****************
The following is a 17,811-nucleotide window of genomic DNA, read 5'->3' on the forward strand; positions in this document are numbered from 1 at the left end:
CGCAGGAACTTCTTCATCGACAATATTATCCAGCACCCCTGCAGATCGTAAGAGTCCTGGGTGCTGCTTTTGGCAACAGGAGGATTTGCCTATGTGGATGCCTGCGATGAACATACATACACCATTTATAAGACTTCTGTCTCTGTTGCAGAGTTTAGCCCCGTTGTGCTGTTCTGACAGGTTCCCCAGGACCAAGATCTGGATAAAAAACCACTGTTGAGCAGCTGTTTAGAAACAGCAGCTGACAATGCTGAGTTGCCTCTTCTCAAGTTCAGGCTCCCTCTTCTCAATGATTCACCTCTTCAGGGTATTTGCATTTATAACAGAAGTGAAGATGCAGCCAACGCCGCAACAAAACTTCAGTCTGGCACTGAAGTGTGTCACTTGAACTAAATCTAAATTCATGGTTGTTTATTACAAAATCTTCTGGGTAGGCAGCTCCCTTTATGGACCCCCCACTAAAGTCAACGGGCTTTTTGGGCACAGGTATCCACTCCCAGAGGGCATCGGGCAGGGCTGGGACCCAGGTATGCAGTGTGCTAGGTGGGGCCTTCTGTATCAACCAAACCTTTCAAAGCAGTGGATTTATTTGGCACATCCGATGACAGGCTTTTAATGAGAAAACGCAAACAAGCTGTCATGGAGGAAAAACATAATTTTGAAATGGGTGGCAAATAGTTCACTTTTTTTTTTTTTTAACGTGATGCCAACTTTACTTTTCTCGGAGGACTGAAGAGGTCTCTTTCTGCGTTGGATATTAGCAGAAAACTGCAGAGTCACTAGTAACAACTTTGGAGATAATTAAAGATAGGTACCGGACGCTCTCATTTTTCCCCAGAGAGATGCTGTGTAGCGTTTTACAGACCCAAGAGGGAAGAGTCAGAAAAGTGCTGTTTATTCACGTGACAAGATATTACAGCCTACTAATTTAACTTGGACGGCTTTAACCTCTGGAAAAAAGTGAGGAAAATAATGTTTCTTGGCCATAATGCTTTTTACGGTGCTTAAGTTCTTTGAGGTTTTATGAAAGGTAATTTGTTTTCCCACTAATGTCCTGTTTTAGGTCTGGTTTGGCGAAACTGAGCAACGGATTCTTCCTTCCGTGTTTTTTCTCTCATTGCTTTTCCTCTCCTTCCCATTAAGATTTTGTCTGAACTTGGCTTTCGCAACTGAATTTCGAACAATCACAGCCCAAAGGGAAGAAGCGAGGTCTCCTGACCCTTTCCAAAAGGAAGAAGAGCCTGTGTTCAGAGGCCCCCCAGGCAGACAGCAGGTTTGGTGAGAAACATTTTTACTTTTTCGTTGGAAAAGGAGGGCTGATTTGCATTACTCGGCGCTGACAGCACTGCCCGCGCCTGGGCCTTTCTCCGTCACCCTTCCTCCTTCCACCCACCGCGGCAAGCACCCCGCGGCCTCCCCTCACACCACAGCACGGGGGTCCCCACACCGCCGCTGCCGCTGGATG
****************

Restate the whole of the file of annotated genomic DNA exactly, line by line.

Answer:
The following is a 17,811-nucleotide window of genomic DNA, read 5'->3' on the forward strand; positions in this document are numbered from 1 at the left end:
CGCAGGAACTTCTTCATCGACAATATTATCCAGCACCCCTGCAGATCGTAAGAGTCCTGGGTGCTGCTTTTGGCAACAGGAGGATTTGCCTATGTGGATGCCTGCGATGAACATACATACACCATTTATAAGACTTCTGTCTCTGTTGCAGAGTTTAGCCCCGTTGTGCTGTTCTGACAGGTTCCCCAGGACCAAGATCTGGATAAAAAACCACTGTTGAGCAGCTGTTTAGAAACAGCAGCTGACAATGCTGAGTTGCCTCTTCTCAAGTTCAGGCTCCCTCTTCTCAATGATTCACCTCTTCAGGGTATTTGCATTTATAACAGAAGTGAAGATGCAGCCAACGCCGCAACAAAACTTCAGTCTGGCACTGAAGTGTGTCACTTGAACTAAATCTAAATTCATGGTTGTTTATTACAAAATCTTCTGGGTAGGCAGCTCCCTTTATGGACCCCCCACTAAAGTCAACGGGCTTTTTGGGCACAGGTATCCACTCCCAGAGGGCATCGGGCAGGGCTGGGACCCAGGTATGCAGTGTGCTAGGTGGGGCCTTCTGTATCAACCAAACCTTTCAAAGCAGTGGATTTATTTGGCACATCCGATGACAGGCTTTTAATGAGAAAACGCAAACAAGCTGTCATGGAGGAAAAACATAATTTTGAAATGGGTGGCAAATAGTTCACTTTTTTTTTTTTTTAACGTGATGCCAACTTTACTTTTCTCGGAGGACTGAAGAGGTCTCTTTCTGCGTTGGATATTAGCAGAAAACTGCAGAGTCACTAGTAACAACTTTGGAGATAATTAAAGATAGGTACCGGACGCTCTCATTTTTCCCCAGAGAGATGCTGTGTAGCGTTTTACAGACCCAAGAGGGAAGAGTCAGAAAAGTGCTGTTTATTCACGTGACAAGATATTACAGCCTACTAATTTAACTTGGACGGCTTTAACCTCTGGAAAAAAGTGAGGAAAATAATGTTTCTTGGCCATAATGCTTTTTACGGTGCTTAAGTTCTTTGAGGTTTTATGAAAGGTAATTTGTTTTCCCACTAATGTCCTGTTTTAGGTCTGGTTTGGCGAAACTGAGCAACGGATTCTTCCTTCCGTGTTTTTTCTCTCATTGCTTTTCCTCTCCTTCCCATTAAGATTTTGTCTGAACTTGGCTTTCGCAACTGAATTTCGAACAATCACAGCCCAAAGGGAAGAAGCGAGGTCTCCTGACCCTTTCCAAAAGGAAGAAGAGCCTGTGTTCAGAGGCCCCCCAGGCAGACAGCAGGTTTGGTGAGAAACATTTTTACTTTTTCGTTGGAAAAGGAGGGCTGATTTGCATTACTCGGCGCTGACAGCACTGCCCGCGCCTGGGCCTTTCTCCGTCACCCTTCCTCCTTCCACCCACCGCGGCAAGCACCCCGCGGCCTCCCCTCACACCACAGCACGGGGGTCCCCACACCGCCGCTGCCGCTGGATG